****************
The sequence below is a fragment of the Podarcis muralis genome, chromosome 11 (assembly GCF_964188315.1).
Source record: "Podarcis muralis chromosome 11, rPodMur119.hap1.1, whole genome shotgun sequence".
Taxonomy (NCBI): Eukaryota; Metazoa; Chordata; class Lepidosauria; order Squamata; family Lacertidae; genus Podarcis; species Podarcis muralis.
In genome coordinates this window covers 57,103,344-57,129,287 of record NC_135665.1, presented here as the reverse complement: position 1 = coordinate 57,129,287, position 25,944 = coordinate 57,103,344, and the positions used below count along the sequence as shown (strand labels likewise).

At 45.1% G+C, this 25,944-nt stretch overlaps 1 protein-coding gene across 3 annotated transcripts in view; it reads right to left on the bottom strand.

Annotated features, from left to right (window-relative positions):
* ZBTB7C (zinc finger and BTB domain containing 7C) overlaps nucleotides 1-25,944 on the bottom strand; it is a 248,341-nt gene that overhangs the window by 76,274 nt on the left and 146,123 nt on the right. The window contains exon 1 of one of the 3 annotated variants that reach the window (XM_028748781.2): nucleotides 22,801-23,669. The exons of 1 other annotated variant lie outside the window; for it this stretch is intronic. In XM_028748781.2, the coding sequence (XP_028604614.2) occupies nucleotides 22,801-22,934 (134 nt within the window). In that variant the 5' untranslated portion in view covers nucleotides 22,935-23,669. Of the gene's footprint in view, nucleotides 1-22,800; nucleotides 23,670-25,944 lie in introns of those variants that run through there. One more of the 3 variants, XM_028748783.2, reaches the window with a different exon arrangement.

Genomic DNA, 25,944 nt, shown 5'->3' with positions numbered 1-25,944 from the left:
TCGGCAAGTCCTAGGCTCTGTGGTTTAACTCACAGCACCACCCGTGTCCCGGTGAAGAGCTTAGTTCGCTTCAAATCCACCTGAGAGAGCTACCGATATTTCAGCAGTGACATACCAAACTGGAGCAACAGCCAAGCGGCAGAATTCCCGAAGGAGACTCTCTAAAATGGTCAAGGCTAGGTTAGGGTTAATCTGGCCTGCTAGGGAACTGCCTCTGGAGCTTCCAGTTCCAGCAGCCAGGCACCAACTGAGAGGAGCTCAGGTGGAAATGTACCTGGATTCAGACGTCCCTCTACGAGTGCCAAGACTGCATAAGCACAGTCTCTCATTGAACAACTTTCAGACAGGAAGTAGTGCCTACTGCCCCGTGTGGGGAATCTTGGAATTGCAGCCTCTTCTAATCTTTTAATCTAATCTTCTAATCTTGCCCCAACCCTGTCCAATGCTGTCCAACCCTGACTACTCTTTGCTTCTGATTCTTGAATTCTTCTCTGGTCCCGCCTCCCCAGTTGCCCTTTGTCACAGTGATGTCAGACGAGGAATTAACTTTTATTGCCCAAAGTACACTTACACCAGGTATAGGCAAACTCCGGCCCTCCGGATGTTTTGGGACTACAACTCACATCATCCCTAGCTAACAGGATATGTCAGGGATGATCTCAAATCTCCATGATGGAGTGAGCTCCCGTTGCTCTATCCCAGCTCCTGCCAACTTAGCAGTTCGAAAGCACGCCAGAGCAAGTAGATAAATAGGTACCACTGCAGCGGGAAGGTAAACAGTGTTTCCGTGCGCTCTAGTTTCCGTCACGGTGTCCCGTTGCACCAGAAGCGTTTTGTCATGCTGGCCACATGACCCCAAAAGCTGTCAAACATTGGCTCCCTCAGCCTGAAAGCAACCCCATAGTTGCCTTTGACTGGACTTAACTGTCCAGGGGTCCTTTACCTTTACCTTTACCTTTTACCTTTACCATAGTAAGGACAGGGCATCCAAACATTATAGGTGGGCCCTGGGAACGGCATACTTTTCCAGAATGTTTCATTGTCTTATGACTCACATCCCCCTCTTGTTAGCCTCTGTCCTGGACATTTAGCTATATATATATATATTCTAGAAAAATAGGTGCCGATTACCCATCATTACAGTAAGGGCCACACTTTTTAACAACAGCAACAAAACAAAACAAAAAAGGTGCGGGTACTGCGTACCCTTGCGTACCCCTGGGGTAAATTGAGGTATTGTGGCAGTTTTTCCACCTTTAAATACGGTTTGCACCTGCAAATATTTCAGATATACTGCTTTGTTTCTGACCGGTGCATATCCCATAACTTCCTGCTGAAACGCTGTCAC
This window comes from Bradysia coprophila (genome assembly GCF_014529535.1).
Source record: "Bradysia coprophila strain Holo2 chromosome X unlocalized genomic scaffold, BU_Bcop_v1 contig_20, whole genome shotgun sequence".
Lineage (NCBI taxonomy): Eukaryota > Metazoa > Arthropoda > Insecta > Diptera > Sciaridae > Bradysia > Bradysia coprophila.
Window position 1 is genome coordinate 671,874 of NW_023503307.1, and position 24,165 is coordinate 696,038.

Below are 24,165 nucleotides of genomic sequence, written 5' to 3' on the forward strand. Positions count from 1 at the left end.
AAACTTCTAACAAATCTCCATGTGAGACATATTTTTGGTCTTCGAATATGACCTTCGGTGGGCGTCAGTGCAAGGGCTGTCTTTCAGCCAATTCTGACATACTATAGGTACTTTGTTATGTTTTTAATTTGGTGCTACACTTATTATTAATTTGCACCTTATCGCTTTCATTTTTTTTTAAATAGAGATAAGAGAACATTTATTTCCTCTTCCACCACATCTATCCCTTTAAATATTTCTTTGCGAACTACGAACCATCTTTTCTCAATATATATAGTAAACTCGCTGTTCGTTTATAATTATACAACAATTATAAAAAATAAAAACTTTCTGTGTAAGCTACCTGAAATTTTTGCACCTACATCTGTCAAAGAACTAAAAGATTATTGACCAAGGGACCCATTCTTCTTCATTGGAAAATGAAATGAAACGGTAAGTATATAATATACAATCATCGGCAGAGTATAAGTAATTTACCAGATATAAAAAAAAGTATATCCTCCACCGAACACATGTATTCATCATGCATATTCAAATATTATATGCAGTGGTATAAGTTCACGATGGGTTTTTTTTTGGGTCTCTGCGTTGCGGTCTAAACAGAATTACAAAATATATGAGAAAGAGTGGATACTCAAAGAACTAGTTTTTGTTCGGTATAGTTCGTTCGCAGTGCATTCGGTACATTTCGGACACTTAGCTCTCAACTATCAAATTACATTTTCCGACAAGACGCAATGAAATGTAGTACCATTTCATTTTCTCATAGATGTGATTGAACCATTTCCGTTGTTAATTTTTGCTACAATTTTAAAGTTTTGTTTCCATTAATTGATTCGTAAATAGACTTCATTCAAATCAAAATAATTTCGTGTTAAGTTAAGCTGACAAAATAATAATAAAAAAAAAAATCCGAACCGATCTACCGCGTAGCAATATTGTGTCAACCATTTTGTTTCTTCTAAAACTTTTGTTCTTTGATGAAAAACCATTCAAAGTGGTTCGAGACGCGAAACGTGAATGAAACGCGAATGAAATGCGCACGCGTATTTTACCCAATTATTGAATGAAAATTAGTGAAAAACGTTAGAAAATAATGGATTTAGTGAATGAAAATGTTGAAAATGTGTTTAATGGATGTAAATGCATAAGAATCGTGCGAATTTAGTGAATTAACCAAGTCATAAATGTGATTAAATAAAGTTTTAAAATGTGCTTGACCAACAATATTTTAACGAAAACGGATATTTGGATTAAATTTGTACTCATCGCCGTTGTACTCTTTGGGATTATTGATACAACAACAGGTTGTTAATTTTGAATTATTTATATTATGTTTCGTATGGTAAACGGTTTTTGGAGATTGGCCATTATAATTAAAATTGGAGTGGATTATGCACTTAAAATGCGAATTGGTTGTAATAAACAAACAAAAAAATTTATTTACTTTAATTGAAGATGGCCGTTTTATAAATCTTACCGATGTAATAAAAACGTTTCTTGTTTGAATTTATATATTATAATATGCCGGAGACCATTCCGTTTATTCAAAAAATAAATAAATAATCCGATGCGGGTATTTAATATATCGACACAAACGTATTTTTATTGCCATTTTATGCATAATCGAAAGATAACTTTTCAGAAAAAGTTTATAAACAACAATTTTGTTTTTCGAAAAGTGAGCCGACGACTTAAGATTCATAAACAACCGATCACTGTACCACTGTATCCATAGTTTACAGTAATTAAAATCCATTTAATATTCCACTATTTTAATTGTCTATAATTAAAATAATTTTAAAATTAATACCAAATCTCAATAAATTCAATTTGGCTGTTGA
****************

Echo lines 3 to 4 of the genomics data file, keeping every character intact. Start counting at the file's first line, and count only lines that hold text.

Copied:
Taxonomy (NCBI): Eukaryota; Metazoa; Chordata; class Lepidosauria; order Squamata; family Lacertidae; genus Podarcis; species Podarcis muralis.
In genome coordinates this window covers 57,103,344-57,129,287 of record NC_135665.1, presented here as the reverse complement: position 1 = coordinate 57,129,287, position 25,944 = coordinate 57,103,344, and the positions used below count along the sequence as shown (strand labels likewise).